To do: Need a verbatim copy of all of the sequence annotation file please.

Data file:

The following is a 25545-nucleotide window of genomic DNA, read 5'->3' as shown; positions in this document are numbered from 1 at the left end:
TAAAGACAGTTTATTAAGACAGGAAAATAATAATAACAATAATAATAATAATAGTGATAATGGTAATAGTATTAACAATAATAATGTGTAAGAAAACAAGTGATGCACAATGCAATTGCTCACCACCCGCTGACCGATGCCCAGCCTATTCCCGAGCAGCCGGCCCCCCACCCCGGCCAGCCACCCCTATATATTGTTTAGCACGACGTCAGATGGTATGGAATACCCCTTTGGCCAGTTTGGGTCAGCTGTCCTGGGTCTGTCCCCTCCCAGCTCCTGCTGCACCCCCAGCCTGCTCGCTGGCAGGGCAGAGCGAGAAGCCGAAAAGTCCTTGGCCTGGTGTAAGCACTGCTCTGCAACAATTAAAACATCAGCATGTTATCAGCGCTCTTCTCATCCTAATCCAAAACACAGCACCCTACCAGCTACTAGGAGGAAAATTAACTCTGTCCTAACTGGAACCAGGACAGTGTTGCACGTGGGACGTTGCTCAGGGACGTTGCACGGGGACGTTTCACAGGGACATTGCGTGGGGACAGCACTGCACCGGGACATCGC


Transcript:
The following is a 25545-nucleotide window of genomic DNA, read 5'->3' as shown; positions in this document are numbered from 1 at the left end:
TAAAGACAGTTTATTAAGACAGGAAAATAATAATAACAATAATAATAATAATAGTGATAATGGTAATAGTATTAACAATAATAATGTGTAAGAAAACAAGTGATGCACAATGCAATTGCTCACCACCCGCTGACCGATGCCCAGCCTATTCCCGAGCAGCCGGCCCCCCACCCCGGCCAGCCACCCCTATATATTGTTTAGCACGACGTCAGATGGTATGGAATACCCCTTTGGCCAGTTTGGGTCAGCTGTCCTGGGTCTGTCCCCTCCCAGCTCCTGCTGCACCCCCAGCCTGCTCGCTGGCAGGGCAGAGCGAGAAGCCGAAAAGTCCTTGGCCTGGTGTAAGCACTGCTCTGCAACAATTAAAACATCAGCATGTTATCAGCGCTCTTCTCATCCTAATCCAAAACACAGCACCCTACCAGCTACTAGGAGGAAAATTAACTCTGTCCTAACTGGAACCAGGACAGTGTTGCACGTGGGACGTTGCTCAGGGACGTTGCACGGGGACGTTTCACAGGGACATTGCGTGGGGACAGCACTGCACCGGGACATCGC